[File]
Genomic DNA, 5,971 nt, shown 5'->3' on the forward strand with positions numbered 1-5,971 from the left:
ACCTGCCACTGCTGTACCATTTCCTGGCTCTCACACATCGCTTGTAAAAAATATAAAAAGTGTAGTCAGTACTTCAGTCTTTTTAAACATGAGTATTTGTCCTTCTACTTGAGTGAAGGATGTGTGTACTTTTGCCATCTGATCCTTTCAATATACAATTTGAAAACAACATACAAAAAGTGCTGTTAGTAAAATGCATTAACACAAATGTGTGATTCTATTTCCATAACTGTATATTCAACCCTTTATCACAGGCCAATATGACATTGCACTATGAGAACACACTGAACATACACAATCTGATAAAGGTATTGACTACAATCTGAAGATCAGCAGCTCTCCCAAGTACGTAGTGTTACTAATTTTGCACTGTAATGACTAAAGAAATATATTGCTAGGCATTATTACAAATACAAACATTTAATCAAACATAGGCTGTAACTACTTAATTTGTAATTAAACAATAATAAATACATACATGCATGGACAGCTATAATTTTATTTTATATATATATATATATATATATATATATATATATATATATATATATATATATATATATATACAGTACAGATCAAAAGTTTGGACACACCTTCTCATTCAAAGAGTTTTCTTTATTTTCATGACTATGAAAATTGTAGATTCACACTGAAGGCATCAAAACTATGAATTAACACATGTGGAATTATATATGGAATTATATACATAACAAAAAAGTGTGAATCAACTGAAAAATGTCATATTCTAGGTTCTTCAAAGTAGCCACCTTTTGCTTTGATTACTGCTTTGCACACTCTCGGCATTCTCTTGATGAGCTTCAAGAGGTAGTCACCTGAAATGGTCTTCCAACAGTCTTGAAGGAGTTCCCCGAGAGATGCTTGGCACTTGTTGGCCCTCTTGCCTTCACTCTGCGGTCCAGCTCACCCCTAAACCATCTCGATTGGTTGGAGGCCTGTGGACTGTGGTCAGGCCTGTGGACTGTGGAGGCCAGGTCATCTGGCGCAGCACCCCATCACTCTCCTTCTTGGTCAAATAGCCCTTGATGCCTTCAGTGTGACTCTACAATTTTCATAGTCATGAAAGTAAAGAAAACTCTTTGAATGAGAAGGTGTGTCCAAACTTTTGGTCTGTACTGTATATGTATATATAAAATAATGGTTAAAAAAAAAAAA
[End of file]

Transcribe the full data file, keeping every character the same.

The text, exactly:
Genomic DNA, 5,971 nt, shown 5'->3' on the forward strand with positions numbered 1-5,971 from the left:
ACCTGCCACTGCTGTACCATTTCCTGGCTCTCACACATCGCTTGTAAAAAATATAAAAAGTGTAGTCAGTACTTCAGTCTTTTTAAACATGAGTATTTGTCCTTCTACTTGAGTGAAGGATGTGTGTACTTTTGCCATCTGATCCTTTCAATATACAATTTGAAAACAACATACAAAAAGTGCTGTTAGTAAAATGCATTAACACAAATGTGTGATTCTATTTCCATAACTGTATATTCAACCCTTTATCACAGGCCAATATGACATTGCACTATGAGAACACACTGAACATACACAATCTGATAAAGGTATTGACTACAATCTGAAGATCAGCAGCTCTCCCAAGTACGTAGTGTTACTAATTTTGCACTGTAATGACTAAAGAAATATATTGCTAGGCATTATTACAAATACAAACATTTAATCAAACATAGGCTGTAACTACTTAATTTGTAATTAAACAATAATAAATACATACATGCATGGACAGCTATAATTTTATTTTATATATATATATATATATATATATATATATATATATATATATATATATATATATATATATACAGTACAGATCAAAAGTTTGGACACACCTTCTCATTCAAAGAGTTTTCTTTATTTTCATGACTATGAAAATTGTAGATTCACACTGAAGGCATCAAAACTATGAATTAACACATGTGGAATTATATATGGAATTATATACATAACAAAAAAGTGTGAATCAACTGAAAAATGTCATATTCTAGGTTCTTCAAAGTAGCCACCTTTTGCTTTGATTACTGCTTTGCACACTCTCGGCATTCTCTTGATGAGCTTCAAGAGGTAGTCACCTGAAATGGTCTTCCAACAGTCTTGAAGGAGTTCCCCGAGAGATGCTTGGCACTTGTTGGCCCTCTTGCCTTCACTCTGCGGTCCAGCTCACCCCTAAACCATCTCGATTGGTTGGAGGCCTGTGGACTGTGGTCAGGCCTGTGGACTGTGGAGGCCAGGTCATCTGGCGCAGCACCCCATCACTCTCCTTCTTGGTCAAATAGCCCTTGATGCCTTCAGTGTGACTCTACAATTTTCATAGTCATGAAAGTAAAGAAAACTCTTTGAATGAGAAGGTGTGTCCAAACTTTTGGTCTGTACTGTATATGTATATATAAAATAATGGTTAAAAAAAAAAAA